So what's the Construction Lawyers Society of America (CLSA)?
There's been quite a bit of conversation (and some confusion) regarding the CLSA. This is a new honorary international association of top construction lawyers. The invitations to leading lawyers across the US and around the world went out a little while ago.
As is often the case, the selected lawyers asked their firms' marketers whether CLSA is a legitimate honor. That's the right question to be asking, because so many of these "honors" are simply bogus money grabs by directory publishers who simply sell costly trophies, plaques, and website badges to any lawyers who'll buy them. Superficially, these organizations can look similar, making it difficult to tell which ones are worth participating in. I've written and spoken pretty extensively regarding my disdain for the fake honors and their waste of marketing dollars.
I've been getting so many questions from marketers regarding whether they should recommend CLSA to their construction lawyers who've received an invitation that I thought it'd be helpful to simply post my thoughts publicly. Here's the short answer:
CLSA is legit.
I actually know CLSA very well.
It’s a new honorary network of global construction lawyers, founded by the same people who run the well-established 3500-member Litigation Counsel of America (LCA), see litcounsel.org. I personally believe that membership in the CLSA should be considered a (1) legitimate honor and (2) great networking opportunity for the lawyers who’ve been selected and choose to actively participate.
Full disclosure - we have worked closely with LCA for 5+ years — we rebranded LCA, developed LCA's website, and I’ve presented marketing programs at their last 8-10 national semiannual conferences. We also developed the branding and website for CLSA, see http://www.constructionsociety.org/.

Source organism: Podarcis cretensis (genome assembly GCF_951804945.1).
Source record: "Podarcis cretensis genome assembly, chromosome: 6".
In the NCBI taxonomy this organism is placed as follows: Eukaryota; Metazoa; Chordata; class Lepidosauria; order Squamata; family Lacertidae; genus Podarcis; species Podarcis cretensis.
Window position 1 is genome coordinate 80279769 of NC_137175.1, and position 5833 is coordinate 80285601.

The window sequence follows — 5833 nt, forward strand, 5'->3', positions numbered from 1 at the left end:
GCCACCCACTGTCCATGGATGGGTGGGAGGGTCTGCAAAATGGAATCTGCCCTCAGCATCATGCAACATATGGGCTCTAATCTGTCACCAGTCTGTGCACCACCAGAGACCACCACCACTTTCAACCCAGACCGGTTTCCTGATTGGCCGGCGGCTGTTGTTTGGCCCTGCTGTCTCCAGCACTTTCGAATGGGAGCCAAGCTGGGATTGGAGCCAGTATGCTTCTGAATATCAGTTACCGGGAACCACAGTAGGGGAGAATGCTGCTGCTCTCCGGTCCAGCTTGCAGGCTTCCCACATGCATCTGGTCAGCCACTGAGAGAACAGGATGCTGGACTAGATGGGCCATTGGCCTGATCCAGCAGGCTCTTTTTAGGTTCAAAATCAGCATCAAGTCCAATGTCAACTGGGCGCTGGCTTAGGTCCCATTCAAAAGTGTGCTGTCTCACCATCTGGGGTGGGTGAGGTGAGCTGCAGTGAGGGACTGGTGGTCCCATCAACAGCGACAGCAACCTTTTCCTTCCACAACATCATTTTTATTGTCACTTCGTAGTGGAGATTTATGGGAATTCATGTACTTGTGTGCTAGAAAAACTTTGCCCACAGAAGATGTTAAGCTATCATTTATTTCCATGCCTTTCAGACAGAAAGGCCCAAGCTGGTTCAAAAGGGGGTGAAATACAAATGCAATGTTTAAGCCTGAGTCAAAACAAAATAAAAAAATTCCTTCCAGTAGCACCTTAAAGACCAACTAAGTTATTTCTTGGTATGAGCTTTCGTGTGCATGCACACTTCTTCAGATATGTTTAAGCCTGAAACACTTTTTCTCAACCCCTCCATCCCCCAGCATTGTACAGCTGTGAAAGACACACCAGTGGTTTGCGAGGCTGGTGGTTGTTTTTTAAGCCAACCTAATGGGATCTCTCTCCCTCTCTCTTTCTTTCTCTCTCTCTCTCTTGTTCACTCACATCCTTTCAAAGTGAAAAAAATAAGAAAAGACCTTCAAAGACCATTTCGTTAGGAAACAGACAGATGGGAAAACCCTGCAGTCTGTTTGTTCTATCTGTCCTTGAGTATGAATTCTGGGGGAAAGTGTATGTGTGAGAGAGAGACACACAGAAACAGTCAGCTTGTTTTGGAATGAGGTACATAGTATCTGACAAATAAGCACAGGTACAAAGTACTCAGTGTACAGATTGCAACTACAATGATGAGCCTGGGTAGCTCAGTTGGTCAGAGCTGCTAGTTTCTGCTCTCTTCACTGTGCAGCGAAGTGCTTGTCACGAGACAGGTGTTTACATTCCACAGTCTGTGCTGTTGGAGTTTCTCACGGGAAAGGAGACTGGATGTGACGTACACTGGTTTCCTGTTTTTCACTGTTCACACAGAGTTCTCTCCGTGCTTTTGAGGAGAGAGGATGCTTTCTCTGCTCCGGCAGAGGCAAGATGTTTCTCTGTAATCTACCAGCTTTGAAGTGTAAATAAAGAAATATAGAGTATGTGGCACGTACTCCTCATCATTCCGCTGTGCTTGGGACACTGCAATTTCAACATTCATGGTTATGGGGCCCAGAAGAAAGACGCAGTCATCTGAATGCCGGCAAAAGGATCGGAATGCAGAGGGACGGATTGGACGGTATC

CLSA is brand new, so there’s no long track record to look at. That being said, I know the commitment of the LCA professionals to make it successful for its members (“CLSA Fellows”).
Generally, there are two reasons to accept an invitation into this type of organization:
First, it is in the credibility the association bestows, i.e. does membership considered a significant professional credential. For example, if you’ve been selected as a member of the American College of XYZ, lawyers and sophisticated clients know that you’re vetted and pre-qualified. It’s CLSA’s intent to build a strong brand for CLSA, to help its Fellows market.
Second, and arguably more importantly, is the personal networking opportunities that lead to referrals. Unlike the honorary groups that are pure directories (e.g. Super Lawyers), this type of organization encourages in-person attendance at their regular conferences — which are always at fabulous resorts. I just spoke at the inaugural conference at the fabulous Terranea resort in Rancho Palos Verde, CA, and will be presenting regularly at CLSA’s future programs as well. The inaugural attendees clearly had a fabulous time (some photos are below)
I can speak to the credibility of the people behind CLSA. They’re some of the most customer-oriented people I know. That is, although CLSA is new, I know their commitment to making CLSA successful and providing value to its members.
The founders of the CLSA consulted with me for over two years before launching. They have had 2-3 researchers pouring through bios for the past few years and have also taken suggestions for nominations from current Fellows and industry experts.
They created an invitation list of 1,000 elite construction lawyers and rising stars and began sending out invitations based upon a variety of factors, including sub-specialties, geographical distribution, potential speakers and authors, and Diversity, which is a core CLSA value.
The CLSA gives lawyers with outstanding credentials who are not already in an exclusive group (e.g. the American College of Construction Lawyers, ACCL) the opportunity to be part of one, although obviously there’s going to be some overlap.
I view the CLSA as an additional accolade and not a substitute, and the founders believe strongly that these honorary credentials help create opportunity within the construction law specialty.